Chase's safe, hermetic world defined by watching TV and gardening comes to an abrupt end when the old man dies and he must leave his garden of Eden and enter the world outside, recession-era America of circa 1970. What happens to Chase--and how Chase happens to that world--makes up the rest of Jerzy Kosinksi's short novel Being There (1970). Chase is a simple-minded, illiterate man who cannot even write his own name and doesn't know the identity of his parents, a handsome innocent who appeals to other "normal" people who, unconsciously using him as he uses the TV, see themselves reflected in his face and in his unintentionally gnomic phrases relating to gardening that they take for wisdom. Kosinsky is exposing the nature of identity and isolation in our modern world, in which millions of people watch the same TV shows and gain the illusion that they know the actors and characters when really they're just looking at themselves in a mirror. He is examining the nature of politics and mass media and fame. And he's doing it through the lens of an odd everyman who in a sense is no man, for the lack of documentation from his past and identity nearly call into question his very existence. Through his contact with "real" people in the outside world and their misapprehensions about him, Chance gains a new identity as Chauncey Gardiner, but this seems more likely to wither on the vine than to take root.
Kosinsky writes all this with the hypnotically simple and graceful prose of a fable. And as one character says at one point, "It is only by accepting fables as reality sometimes that we may advance a little way along the path of power and peace."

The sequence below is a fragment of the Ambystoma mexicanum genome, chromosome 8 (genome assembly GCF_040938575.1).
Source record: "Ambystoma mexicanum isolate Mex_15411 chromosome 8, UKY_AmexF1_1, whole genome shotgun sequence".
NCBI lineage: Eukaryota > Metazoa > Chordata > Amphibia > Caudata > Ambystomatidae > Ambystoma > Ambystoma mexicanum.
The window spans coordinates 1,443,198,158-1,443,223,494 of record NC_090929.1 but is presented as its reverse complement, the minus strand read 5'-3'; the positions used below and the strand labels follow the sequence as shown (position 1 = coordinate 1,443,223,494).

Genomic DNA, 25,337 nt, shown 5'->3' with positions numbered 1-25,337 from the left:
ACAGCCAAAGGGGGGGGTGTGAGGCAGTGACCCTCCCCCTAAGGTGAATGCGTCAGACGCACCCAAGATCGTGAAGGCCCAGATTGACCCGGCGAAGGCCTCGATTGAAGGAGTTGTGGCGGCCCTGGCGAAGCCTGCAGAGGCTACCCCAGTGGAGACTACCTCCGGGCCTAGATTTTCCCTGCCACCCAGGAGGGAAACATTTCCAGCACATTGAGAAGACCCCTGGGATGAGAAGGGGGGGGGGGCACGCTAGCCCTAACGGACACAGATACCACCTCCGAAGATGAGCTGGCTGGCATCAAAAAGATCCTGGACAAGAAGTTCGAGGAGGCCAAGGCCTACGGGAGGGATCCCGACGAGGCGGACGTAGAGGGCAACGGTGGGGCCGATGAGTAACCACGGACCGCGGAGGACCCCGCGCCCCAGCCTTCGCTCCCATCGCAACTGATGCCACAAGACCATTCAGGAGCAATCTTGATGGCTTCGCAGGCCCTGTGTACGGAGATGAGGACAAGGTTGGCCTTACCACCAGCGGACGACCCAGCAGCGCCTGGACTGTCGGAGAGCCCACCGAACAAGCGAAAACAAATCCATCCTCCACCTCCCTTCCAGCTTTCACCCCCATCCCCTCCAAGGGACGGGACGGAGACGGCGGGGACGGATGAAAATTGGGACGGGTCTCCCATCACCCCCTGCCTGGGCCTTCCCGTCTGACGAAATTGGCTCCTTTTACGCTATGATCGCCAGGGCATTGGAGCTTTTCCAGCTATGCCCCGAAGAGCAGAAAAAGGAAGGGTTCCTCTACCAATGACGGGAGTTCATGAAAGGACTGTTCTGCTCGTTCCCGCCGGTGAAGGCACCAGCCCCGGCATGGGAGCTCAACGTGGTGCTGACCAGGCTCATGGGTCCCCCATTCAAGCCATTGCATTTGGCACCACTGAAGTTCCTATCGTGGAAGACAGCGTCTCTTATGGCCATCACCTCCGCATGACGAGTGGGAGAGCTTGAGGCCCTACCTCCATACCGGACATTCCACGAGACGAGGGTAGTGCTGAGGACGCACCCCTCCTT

The audiobook read by Dustin Hoffman is appealing. Hoffman is a deliberate, sensitive, clear reader, almost revealing a hint of amused wonder at Chance's existence. It is a reading by a consummate professional actor who understands the book and Chance's character. Apart from some foreign diplomats, he doesn't change his voice much to assume different characters, but rather modulates it to enhance the emotions of the various situations.
It all sounds great. And yet. Perhaps it's because I had seen the film version of the novel with Peter Sellers, but the longer I proceeded into the short novel, the more impatient I began finding myself, as if being forced to listen to a joke-story that lasts too long. There is perhaps one too many sex scene and perhaps one too many VIP party scene. Should the novel either be shorter or longer? The ending left me in a lurch, as though I'd missed a step, and though I went back and listened to it again, I still felt something missing somehow. Was it me? Was Kosinsky too subtle in the end? Or did he end without knowing how to end? Hmmm.
Report Inappropriate Content